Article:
Thursday, November 21, 2013

Entrevista with Cosmic Circuits Founder Ganapathy Subramaniam

Interview with Ganapathy Subramaniam, Founding-CEO of Bangalore-based semiconductor tech company Cosmic Circuits. (Cosmic was acquired in early 2013 by Silicon Valley-based, Nasdaq-listed electronic design giant Cadence.) The interviewer is fellow entrepreneur Chandu Nair.

The Podcast can be downloaded from here.

(Use Right Click > Save As to save the file to your desktop)


Reading the Wind
How Ganapathy, as part of visiting customers in October 2012, realized that Cosmic Circuits could no longer remain an independent company. (Its customers and partners wanted a strong Number 2 player in the segment to provide a balance to the Number 1 player, Synopsis.) 

Making the company Due Diligence ready
How Cosmic's decisions to rope in a Big 4 audit firm (just five years into its existence) and go in for an ISO certification, stood it in good stead when it came to due diligence at the time of its acquisition. Ganapathy advises that, once the company grows to a certain size, even as the founders enjoy the fruits of that growth, they would do well to take the time and effort to streamline processes.

Valuing Customer Traction over Venture Capital
Why Cosmic Circuits passed on a term sheet from a Silicon Valley VC within days of starting up.

Importance of separating lines of businesses - even in a startup 
"Startups should live and die by its focus on one line of business," says Ganapathy. If one of the business lines is a cash cow, the "negativity" of the failing businesses does not reach the CEO. Specific to Cosmic, in hindsight, the company would have been better off it had separated the fabless semiconductor business from the IP business - something it did as part of the sale of the IP business to Cadence.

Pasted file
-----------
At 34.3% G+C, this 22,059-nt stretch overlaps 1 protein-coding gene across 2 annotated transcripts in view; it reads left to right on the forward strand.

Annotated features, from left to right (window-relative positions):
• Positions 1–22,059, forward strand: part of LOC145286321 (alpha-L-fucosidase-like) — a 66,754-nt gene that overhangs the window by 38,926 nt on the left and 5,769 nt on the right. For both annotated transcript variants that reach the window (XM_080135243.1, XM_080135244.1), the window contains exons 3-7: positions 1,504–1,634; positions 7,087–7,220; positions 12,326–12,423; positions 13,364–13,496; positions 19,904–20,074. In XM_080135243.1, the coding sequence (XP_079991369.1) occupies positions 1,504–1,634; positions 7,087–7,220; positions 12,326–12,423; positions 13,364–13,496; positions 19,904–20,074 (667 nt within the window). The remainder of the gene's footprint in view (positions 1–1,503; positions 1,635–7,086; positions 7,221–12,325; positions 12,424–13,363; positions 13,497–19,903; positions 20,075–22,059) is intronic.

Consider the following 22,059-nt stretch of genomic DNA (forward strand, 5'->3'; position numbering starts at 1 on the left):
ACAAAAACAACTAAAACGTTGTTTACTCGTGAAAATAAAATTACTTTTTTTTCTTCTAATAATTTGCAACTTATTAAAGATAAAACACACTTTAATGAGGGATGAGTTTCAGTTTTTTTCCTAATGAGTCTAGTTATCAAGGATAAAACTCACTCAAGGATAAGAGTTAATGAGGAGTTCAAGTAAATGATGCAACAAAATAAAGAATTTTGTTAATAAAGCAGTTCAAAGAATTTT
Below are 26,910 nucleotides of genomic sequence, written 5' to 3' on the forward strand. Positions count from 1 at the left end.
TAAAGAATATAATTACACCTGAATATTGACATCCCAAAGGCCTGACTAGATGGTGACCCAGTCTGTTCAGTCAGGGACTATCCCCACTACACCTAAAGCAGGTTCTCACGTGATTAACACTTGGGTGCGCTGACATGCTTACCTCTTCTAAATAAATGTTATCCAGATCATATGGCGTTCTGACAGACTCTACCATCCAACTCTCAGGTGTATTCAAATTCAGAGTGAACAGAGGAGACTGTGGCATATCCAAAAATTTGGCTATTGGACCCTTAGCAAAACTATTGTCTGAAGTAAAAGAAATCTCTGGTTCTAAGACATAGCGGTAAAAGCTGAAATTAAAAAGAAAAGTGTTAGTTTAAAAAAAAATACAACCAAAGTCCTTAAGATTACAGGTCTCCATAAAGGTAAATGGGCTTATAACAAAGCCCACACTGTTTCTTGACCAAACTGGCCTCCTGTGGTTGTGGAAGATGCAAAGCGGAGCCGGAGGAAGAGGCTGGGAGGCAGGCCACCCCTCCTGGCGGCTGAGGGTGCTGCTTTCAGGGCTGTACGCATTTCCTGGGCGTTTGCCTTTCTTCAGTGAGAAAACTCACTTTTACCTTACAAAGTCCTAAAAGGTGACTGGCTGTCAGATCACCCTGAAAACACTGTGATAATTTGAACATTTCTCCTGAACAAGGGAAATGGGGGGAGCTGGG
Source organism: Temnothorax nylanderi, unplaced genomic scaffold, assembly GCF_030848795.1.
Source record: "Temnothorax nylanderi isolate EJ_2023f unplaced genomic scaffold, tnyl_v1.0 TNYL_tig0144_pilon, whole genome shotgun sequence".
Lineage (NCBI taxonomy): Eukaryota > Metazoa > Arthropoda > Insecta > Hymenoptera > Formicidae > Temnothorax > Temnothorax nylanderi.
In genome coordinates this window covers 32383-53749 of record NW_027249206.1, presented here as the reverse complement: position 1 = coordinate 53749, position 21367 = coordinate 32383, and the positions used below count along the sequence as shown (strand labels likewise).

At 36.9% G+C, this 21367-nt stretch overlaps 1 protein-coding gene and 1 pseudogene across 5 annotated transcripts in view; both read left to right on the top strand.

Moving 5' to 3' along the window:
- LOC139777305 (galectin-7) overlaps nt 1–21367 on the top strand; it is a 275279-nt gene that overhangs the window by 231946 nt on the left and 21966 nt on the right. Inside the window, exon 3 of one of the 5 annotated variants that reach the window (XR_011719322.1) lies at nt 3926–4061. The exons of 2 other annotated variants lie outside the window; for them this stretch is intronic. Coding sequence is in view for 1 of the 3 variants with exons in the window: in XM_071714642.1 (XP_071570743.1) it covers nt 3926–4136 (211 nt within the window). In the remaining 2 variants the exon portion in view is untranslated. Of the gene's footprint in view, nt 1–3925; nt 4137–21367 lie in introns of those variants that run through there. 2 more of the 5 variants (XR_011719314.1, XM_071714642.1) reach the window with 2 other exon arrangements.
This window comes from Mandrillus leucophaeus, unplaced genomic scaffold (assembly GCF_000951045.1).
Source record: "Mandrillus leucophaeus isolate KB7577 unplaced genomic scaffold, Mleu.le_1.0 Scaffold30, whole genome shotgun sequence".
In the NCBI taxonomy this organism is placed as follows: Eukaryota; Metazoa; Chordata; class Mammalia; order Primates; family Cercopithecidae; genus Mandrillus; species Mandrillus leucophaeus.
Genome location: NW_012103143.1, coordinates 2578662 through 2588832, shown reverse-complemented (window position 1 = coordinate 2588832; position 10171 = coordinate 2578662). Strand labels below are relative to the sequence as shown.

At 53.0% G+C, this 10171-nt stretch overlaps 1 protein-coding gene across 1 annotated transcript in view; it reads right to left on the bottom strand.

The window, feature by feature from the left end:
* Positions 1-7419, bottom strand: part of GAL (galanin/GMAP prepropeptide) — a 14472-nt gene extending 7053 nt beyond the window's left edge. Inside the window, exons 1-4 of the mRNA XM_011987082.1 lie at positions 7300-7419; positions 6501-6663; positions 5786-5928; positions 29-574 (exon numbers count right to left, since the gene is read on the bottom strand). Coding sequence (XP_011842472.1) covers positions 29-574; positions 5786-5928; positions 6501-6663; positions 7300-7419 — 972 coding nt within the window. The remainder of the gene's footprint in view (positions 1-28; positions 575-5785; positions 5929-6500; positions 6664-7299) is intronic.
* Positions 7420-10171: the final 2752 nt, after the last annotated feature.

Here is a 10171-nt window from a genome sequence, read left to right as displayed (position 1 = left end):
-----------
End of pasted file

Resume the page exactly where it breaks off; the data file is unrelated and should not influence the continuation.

Focus on productivity versus putting in long hours
A firm follower of Stephen Covey's "Seven Habits of Highly Effective People," Ganapathy believes leading a balanced life - whether it is ensuring time for family or playing badminton almost everyday - helped ensure his stress levels were in control. (This outlook ensured that Ganapathy's approach to work as the CEO of Cosmic wasn't too different from that at TI.) A 14 hour or more of work just ends up making the founder irritable and leads to costly friction with colleagues, he says.

Attraction of Texas Instruments as a workplace
Apart from the great pay check, the ethical culture, the opportunities to learn from the best in the field and also the freedom to operate independently encouraged Ganapathy to continue with TI - effectively his first and last job as an employee - for a straight 16 years. When he was deputed to work in TI USA, he decided - on his own - that he would be more productive working from home and proceeded to do so for three months. And his supervisor never asked him about his whereabouts!

Impressions Left by Early Education
How his early school education (in the small town of Sivakasi) instilled a spirit of Nationalism - the echoes of which were felt later in his career, including in creating a vision for Cosmic (to build a highly valuable company out of India in the semiconductor technology space).

Man on a Mission
Ganapathy would like to help develop at least ten $100-M+ Semiconductor IP companies out of India over the next 15 years, by working with entrepreneurs, VCs and the government. He is also also making personal investments in startup companies in the sector.

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